Bob Patrick, DVM, from Shamrock Animal Health Services Inc. in Georgia, says respiratory disease in dairy calves remains a large problem in the United States. The NAHMS 2007 Dairy study estimated dairy heifer mortality in the United States to be 7.8 percent for unweaned heifers and 1.8 percent for weaned heifers. The same study revealed that respiratory disease accounted for 22.5 percent of unweaned heifer mortality and 46.5 percent of weaned heifer mortality.

Veterinarians, he says, understand methods of prevention and treatment, but sometimes fail to completely understand the economics of respiratory disease. The high cost of heifer development and tight margins in dairy production make preventive measures critical. 

Producers, Patrick says, want to know three things: how do we stop this now, how much damage have we done, and how do we stop it from happening again. Stopping it now involves recognition, diagnosis and treatment. Lack of proper oversight of employees at this point will lead to faulty diagnoses, shotgun therapy, increased drug costs, reduced treatment success, and drug residue problems. 

Patrick says prevalence of respiratory disease in adult animals is almost nonexistent when illness is prevented in younger animals. Stopping it from happening again may require protocol changes, environmental and facility modifications, management and employee education, and monitoring.

Successful prevention strategies should be cost effective, but they must also require little “management energy." Patrick suggests getting employees to “buy in” to changes by involving them in the development of procedures and protocols. The most effective prevention strategies include passive transfer of colostral immunity, balanced nutrition, proper housing, and vaccination.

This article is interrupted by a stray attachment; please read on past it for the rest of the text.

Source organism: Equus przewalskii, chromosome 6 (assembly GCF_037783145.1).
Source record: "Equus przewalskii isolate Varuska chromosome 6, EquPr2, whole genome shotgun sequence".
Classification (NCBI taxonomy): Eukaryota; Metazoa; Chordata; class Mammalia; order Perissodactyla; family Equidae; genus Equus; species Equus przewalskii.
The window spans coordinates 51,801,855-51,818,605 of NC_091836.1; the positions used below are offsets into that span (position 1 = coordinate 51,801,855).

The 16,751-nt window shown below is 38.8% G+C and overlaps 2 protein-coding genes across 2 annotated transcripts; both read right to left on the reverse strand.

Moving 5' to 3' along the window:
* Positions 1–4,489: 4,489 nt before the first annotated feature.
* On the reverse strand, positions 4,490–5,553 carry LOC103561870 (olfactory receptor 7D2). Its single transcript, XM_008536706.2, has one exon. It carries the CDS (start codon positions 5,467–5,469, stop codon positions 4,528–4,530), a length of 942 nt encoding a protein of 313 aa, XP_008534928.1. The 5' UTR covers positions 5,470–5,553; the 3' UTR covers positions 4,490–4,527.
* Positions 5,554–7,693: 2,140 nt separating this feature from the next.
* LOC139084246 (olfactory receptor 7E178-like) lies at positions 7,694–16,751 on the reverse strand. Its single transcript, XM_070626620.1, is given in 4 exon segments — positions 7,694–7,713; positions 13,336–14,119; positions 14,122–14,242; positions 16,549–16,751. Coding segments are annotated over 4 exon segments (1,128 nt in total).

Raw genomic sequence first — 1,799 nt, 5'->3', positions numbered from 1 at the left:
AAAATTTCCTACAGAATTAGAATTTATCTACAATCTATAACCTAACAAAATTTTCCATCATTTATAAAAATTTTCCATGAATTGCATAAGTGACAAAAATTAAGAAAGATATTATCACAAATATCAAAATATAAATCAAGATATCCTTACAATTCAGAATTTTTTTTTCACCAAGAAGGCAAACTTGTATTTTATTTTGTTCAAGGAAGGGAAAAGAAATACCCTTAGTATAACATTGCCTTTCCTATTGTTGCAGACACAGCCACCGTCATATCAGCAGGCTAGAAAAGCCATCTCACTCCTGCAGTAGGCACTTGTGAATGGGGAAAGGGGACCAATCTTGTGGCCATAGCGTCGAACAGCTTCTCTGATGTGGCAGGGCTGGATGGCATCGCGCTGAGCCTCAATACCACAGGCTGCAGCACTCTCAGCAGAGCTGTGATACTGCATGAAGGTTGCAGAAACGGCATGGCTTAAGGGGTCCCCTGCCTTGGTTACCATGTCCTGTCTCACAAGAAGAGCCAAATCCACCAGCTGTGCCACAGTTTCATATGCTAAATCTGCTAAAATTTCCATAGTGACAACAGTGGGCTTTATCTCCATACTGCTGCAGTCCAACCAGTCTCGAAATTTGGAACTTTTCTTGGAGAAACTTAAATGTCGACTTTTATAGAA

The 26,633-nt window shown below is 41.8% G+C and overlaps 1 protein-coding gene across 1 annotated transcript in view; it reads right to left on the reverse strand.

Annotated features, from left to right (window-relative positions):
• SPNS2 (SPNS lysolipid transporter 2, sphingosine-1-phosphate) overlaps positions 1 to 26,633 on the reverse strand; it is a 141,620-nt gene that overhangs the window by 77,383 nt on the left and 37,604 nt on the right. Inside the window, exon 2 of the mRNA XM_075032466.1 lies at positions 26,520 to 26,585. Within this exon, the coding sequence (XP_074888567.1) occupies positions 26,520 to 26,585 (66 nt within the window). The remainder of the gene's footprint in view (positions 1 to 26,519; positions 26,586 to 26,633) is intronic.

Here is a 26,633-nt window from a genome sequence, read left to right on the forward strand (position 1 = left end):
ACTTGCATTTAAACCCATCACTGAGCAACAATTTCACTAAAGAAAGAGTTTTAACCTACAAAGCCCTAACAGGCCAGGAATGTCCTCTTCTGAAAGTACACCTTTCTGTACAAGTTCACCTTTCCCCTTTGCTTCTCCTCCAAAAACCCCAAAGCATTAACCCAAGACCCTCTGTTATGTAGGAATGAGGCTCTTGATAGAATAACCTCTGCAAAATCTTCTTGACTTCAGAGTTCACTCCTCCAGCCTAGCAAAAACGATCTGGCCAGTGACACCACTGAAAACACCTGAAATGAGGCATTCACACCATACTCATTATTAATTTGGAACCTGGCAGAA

• Passive immunity: Colostrum administration must be timely, of adequate quality and quantity, and relatively free from bacterial contamination. Monitor the colostrum program using colostral IGG concentration testing, colostral culture, and serum total protein measurements. Assure adequate nutrition for the calf to feed its immune system and optimize growth. Calves that are provided passive immunity along with proper nutrition are much less likely to experience future respiratory disease.
  • Raise calves in environments that offer protection from the elements while providing adequate ventilation, access to feed and water, and room to grow. Patrick believes calf hutches for pre-weaned calves are a superior method of housing for disease prevention when compared to crates or calf barns. Group housing for older calves requires adequate resting, feeding, and watering space with attention paid to size variation within groups. Attempts by producers to cut housing costs usually result in poor calf health, which actually increases costs.
  • Patrick believes other prevention strategies should provide adequate protection so that vaccination of calves should not be necessary until at least three weeks of age. However, there has been evidence that calves can mount an immune response to some vaccines during the first few weeks of life. Producers should work with their veterinarians to determine whether to use vaccination in the neonatal period.